The kind of shopping experience with which people in their mid-30s grew up has long ceased to exist. Small grocery shops have been replaced by big chains. Supermarkets are dominated by a wide diversity of brands, covering numerous products, and pricing takes place via barcodes, permitting day-to-day price variations. There have been a large number of radical changes – yet this is only the beginning. POS marketing is a new buzzword with which companies and also the software developers at Global Standards One (GS1 Germany) want to help manufacturers – especially brand manufacturers – to create new forms of product presentation and thus new stimuli for impulse buying at the point of sale (POS).
Specially developed knowledge centres provide participants with examples of how a customer’s responses can be directly impacted through the product display and packaging presentations. Observations centre around the customer and their behaviour in a supermarket.
Prior to manufacturing and placement, realistic case studies can generate ideas for the design and arrangement, ensuring the best possible profit maximisation. Photo: GS1 Germany.
Shopping experience of the future
Virtual shopping passages are available, as well as realistic shelves and shopping trolleys. Using special apps, it is possible to obtain highly specific additional details about the origin or sustainability of a product or package and to call up this information directly on site. Shopping vouchers can be scanned in automatically at the cash desk, providing discount, and the value of a voucher can be increased even further when the customer issues recommendations or passes on their coupons to friends. This creates a greater buying incentive for consumers, while increasing the manufacturer’s clientèle. Supermarkets are currently putting a major emphasis on service in many areas. For instance, fruit and vegetable scales will suggest suitable recipes to customers during the weighing process.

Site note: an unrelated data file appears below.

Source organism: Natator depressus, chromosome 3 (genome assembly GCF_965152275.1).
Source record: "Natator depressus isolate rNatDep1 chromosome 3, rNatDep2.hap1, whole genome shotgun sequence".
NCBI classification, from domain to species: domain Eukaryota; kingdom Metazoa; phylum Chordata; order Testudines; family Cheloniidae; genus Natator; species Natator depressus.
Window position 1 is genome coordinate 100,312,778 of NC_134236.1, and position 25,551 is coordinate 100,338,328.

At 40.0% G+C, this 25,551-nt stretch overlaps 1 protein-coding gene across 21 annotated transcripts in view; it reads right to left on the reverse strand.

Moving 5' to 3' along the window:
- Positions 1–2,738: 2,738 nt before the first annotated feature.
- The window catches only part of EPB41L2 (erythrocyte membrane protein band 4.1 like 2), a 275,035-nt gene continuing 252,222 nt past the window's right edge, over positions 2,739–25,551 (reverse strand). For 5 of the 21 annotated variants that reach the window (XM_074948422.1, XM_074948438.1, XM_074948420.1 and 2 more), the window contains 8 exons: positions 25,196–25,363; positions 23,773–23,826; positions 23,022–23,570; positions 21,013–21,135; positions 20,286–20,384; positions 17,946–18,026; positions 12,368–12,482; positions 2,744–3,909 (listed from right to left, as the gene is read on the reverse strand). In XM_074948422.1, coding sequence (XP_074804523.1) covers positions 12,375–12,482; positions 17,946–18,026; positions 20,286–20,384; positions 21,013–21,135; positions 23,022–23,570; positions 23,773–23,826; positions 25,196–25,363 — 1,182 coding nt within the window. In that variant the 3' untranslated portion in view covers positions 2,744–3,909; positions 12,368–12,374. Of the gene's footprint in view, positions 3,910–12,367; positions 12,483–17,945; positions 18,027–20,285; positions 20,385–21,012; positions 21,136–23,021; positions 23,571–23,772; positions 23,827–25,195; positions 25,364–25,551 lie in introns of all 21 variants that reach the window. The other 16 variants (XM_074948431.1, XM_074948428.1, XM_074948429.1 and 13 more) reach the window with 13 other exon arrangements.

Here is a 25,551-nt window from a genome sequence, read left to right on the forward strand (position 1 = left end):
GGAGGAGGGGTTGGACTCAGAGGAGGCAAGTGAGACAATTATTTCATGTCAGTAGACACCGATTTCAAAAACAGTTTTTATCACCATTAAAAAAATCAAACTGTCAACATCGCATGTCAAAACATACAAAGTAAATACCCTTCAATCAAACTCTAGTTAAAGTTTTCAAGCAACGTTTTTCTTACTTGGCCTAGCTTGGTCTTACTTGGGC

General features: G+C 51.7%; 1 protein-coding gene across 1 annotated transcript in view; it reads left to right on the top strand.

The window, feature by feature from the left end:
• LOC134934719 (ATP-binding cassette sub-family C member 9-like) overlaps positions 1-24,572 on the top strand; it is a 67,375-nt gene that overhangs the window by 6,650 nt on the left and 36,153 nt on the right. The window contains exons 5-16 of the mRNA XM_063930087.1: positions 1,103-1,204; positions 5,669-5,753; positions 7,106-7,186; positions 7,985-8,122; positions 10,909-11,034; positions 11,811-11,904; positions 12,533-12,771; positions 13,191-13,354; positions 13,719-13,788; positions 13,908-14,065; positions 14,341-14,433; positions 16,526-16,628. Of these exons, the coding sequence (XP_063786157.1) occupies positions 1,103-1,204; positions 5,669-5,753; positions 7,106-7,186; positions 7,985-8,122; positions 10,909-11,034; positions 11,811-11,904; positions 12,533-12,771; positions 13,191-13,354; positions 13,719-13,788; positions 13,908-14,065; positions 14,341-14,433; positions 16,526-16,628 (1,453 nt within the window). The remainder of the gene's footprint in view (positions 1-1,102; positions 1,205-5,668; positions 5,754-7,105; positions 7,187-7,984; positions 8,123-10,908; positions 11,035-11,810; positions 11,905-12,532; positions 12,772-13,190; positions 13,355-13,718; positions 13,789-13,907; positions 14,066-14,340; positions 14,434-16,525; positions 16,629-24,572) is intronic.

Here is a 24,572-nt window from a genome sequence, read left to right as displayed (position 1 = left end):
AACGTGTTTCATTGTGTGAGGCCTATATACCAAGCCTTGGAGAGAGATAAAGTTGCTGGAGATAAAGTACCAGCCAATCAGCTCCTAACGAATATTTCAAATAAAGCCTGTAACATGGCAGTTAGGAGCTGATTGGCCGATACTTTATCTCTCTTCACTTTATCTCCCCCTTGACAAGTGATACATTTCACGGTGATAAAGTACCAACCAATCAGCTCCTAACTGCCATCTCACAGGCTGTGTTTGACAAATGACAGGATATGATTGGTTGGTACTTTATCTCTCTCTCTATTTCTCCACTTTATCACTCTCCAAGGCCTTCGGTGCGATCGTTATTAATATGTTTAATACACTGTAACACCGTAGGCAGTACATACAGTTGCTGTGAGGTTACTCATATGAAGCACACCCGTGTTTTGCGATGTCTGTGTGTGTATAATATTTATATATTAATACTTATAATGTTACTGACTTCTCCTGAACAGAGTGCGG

Scan in first, pick up later: The idea of a virtual shopping wall for Vodafone staff was created in 2013. Photo: Christof Kerkmann
Understanding the customer’s preferences
Where are the best locations for goods? This can be measured in so-called hot zones. The relative footfall in specific aisles can be saved and evaluated, and the same is true for the directions where consumers direct their glances. Modern eye tracking techniques are available, following the movements of pupils and recognising straightaway which items are found quickly and which take a long time. Finally, setting up blank stand-up displays, owners of grocery shops can find out the impact of a display at the POS from a virtual perspective. Using an app, the relevant display can be filled on a tablet and then suitably adjusted in layout and size before production has even started.
Anyone who wants to avoid the aisles of a supermarket or reduce the length of a planned shopping expedition will enjoy this new form of grocery shopping whereby goods are displayed on extra-large screens. The consumer can find all the relevant products as if they were on a real shelf, photograph them with their smartphone and then use their phone to order, pay and request delivery. All products are networked together in the background, under the relevant trader’s merchandise management system.